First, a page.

When starting to write your outline of your blog post, try just organizing it by typing out only the headings first. Once you have your main headings in the order you like, create subheadings under them if needed.
Filling in Sections
After the headings are laid out, it's time to fill in your sections with the content portion of your blog post. This is the body and meat of your article; it's what the readers are actually here for!
When filling in sections, I like to start from the top and work my way down to the bottom. If you're struggling to fill in a certain section, no worries! Just type out some main thoughts and move on, as you'll come back to it later. Once the sections are pretty much filled out, go back to them one by one and edit them. Include any missing details you want in there, change some sentence structures to make it flow better, and don't be afraid to really dig in there and change things up!
Subheadings (Like This One)
If your article's sections seem too long and hard to read, think about breaking them up with subheadings. These are like baby headings and have the same effect. They are easy to spot when skimming articles and lets the reader know the topic is changing.
What Should my Outline Look Like?
I've included screenshots of the outline I created for this article!
Your introduction should introduce the blog post and mention all the points you're going to hit in the article.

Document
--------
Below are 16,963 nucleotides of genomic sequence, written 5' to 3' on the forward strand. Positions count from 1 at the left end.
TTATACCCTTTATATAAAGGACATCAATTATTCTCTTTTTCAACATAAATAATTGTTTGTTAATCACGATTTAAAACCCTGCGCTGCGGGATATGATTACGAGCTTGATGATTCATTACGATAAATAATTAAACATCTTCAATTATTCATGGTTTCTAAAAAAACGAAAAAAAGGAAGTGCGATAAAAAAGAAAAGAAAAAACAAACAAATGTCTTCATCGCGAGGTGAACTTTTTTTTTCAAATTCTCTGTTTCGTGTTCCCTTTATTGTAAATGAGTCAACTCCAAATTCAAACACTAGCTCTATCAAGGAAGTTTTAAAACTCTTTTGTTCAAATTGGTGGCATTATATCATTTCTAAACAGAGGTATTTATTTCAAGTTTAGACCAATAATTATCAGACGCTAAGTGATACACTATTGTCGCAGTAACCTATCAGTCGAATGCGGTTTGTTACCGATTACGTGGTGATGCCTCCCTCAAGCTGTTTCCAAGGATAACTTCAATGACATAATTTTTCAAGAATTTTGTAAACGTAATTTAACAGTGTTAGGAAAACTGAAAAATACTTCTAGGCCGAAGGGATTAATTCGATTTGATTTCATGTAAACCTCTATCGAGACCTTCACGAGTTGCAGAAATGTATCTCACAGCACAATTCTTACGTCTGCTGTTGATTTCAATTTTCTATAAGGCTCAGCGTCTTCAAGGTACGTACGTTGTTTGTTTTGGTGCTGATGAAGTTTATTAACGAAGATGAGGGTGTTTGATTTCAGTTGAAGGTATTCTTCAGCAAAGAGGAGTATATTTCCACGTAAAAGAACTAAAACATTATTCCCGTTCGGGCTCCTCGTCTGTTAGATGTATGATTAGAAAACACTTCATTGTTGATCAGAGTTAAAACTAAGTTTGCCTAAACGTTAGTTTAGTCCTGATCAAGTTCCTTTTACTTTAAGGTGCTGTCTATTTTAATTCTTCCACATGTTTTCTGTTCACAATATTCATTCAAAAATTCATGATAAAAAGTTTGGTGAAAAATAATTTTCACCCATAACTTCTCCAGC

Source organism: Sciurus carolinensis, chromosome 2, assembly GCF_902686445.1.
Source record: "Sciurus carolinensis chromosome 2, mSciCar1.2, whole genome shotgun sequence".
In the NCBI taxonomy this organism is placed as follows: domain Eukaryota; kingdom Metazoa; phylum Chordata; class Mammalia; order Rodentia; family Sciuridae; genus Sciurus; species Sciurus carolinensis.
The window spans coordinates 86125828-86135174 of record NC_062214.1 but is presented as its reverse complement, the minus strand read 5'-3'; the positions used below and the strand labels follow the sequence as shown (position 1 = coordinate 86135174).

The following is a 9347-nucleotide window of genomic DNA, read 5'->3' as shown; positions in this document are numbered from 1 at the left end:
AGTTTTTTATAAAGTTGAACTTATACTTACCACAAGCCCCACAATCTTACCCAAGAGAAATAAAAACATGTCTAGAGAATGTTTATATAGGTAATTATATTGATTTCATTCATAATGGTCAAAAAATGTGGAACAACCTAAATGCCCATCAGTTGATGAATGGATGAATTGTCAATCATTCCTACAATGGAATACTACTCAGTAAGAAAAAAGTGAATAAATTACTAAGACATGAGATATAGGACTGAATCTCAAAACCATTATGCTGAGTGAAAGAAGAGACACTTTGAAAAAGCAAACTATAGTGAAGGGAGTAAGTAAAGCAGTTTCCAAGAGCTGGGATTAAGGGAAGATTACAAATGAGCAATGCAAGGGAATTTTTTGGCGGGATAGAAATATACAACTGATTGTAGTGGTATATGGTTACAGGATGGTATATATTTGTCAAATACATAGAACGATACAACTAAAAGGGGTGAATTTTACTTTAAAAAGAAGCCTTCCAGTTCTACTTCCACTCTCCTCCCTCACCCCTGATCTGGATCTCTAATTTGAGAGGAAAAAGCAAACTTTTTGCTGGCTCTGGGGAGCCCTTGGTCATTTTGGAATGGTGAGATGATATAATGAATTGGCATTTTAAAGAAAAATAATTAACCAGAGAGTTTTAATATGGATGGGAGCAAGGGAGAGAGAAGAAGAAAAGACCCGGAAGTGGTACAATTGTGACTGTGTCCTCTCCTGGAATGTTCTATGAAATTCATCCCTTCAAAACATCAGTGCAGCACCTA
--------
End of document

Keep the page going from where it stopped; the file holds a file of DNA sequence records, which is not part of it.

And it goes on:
When writing a good blog post, my recommendation is at least three main headings, with subheadings to follow if needed.
A conclusion should recap what you went over in your blog post. I doesn't need to be lengthy, and should really only contain the major points you mentioned in the article.
The Final Steps
Look, you're almost to the finish line! At this point, your article is almost done and it's time to take those finishing steps before posting it to your blog.
This is one of my favorite steps in the whole process, honestly! Making cover art for your article should be as easy as writing it, and to do that you need Canva. I highly recommend this app, not only because it's FREE, but because the options are endless when it comes down to it. You can easily drag and drop designs and text, and even use pre-made templates if you're not on the artsy side.
One of the last steps you need to take is picking out tags for your article. If you think too hard about it, it can get quite confusing and complicated, so let's avoid that! When it comes to picking out tags for your blog post, only use relevant, up-to-date words. Don't make them lengthy like a sentence, and try not to abbreviate, either. If you're struggling with this step, look up similar article topics to yours! It's OK to use similar, relevant tags as someone else, as long as they make sense.
Last but definitely not least, don't forget to Cite your sources (if any)! This is one Major step people often forget to include in their blog posts, which can lead to some issues down the road. If you want to avoid trouble in the long run... CITE YOUR SOURCES.
Haley, I found lots of similarities with processes and checkpoints and flows you have mentioned... That gives me confidence that, I am on the right track... Thanks for sharing!